He writes, "Ever since I was a boy I didn’t think twice about choosing a study of water to put on my canvas. Water is quite unique; one can see through it to the life beneath and yet if one steps back, a water surface will always reflect what lies above it. If those objects are bathed in sunlight then a wonderful upside down scintillating reflection bounces and dances before you. Unlike the stationary object the water surface has chosen to copy, the pattern is never still. It does a ballet of every value, wiggling from left to right and following the angles of the wavelets which act like a million little mirrors. One can be entertained for hours if one chooses to watch such a projection of nature. It requires concentration of vision to follow the speed and fun of the circus of color kaleidoscoping before you. Some may consider you crazy to indulge in a game which few people even notice. Sleepy Gondolas painting of Venice is no exception as it depicts the delight of a 5AM visit to one of God’s finest creations on this planet."
Wolton is known for his Venice Paintings especially but his work encompasses many of the great cities of the world and the landscape around Sedona and the Grand Canyon. He was recently featured in the Sedona Plein Air Festival as one of Sedona’s Legacy Artists.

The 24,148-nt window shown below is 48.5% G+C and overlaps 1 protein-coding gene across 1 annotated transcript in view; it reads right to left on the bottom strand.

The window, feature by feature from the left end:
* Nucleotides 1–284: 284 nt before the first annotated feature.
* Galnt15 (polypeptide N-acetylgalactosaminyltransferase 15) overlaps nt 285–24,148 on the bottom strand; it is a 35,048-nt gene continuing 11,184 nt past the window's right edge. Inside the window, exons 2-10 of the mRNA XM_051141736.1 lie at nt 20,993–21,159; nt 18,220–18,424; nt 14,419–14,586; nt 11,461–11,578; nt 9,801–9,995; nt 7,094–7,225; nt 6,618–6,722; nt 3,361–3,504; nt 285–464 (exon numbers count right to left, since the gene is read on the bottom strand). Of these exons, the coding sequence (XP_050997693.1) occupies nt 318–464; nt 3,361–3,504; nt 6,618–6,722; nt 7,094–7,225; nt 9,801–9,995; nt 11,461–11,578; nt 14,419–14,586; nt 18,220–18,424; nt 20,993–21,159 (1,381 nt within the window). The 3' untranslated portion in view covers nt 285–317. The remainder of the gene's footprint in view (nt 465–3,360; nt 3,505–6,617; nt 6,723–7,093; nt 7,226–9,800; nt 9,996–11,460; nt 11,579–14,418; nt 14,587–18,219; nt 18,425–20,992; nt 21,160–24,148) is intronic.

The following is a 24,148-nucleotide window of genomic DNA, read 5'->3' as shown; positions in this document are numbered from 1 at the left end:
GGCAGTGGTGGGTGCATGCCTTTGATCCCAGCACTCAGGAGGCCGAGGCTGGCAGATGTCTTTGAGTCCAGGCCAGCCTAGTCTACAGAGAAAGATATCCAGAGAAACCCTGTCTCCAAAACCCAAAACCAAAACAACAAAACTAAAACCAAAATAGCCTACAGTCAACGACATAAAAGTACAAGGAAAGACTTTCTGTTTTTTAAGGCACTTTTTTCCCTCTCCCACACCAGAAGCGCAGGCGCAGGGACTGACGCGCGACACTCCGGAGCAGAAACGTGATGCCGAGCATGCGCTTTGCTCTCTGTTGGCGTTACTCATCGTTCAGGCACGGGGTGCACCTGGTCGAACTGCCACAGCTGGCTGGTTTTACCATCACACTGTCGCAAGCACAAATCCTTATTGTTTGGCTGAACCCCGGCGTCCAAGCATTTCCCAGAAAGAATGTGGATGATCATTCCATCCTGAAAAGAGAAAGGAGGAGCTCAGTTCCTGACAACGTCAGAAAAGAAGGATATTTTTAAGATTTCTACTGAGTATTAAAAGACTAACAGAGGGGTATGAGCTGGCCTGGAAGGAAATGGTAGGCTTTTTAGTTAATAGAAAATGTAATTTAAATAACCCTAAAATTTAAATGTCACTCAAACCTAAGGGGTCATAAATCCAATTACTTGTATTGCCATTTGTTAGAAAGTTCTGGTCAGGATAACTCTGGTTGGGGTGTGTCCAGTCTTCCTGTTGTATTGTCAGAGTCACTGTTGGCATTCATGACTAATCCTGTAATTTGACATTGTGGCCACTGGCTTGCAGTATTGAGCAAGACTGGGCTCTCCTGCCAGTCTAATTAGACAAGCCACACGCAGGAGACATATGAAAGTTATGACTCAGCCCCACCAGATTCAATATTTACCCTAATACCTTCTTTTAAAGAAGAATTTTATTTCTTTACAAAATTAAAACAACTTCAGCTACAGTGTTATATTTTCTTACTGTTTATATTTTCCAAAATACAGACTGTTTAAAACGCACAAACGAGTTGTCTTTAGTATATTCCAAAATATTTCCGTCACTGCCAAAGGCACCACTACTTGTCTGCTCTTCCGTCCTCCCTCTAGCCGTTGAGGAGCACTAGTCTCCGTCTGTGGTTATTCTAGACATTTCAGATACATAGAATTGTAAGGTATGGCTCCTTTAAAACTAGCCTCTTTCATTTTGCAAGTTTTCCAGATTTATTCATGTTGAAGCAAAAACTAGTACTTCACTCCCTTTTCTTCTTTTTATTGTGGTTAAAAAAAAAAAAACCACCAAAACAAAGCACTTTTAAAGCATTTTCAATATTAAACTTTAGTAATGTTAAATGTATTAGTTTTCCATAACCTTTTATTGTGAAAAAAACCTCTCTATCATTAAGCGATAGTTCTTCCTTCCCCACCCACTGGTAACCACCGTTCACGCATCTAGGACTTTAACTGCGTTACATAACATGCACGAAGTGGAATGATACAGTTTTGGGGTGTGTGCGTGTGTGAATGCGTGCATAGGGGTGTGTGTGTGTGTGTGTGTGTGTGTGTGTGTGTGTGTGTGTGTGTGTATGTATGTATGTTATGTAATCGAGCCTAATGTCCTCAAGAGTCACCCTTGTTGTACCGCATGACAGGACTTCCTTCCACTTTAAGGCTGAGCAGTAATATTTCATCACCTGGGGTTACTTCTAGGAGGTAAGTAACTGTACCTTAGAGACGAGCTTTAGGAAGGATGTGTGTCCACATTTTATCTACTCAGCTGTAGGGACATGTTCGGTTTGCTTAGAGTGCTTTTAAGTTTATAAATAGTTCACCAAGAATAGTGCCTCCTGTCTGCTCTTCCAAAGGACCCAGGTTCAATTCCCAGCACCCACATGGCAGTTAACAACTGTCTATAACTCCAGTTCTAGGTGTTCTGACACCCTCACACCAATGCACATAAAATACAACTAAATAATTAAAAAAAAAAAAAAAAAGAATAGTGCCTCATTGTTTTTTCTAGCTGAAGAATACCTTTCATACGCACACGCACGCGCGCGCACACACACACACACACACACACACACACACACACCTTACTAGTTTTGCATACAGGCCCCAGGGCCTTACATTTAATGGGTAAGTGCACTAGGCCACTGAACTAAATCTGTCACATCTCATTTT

Gregory Stocks is a featured in the exhibition in a partnership relationship with Mountain Trails Gallery at Tlaquepaque. His inspiration for his piece, "Warm Light on the Water" comes out of his basic studio practice. "My work is an effort to create images that serve as emotional detours from the noise and confusion of the surrounding world. I find the process of painting to be similar to that of writing a song. There is a basic structure or rhythm to the work. The melody comes into play in the form of color, brushwork and the expressive possibilities of process." Stocks was one of the artists participating in the most recent Sedona Plein Air Festival in October of 2017. He is recognized for his stark style, which has a clean and contemporary feel to it. The imagery he creates is intended to represent a place in one’s heart: the internal landscape.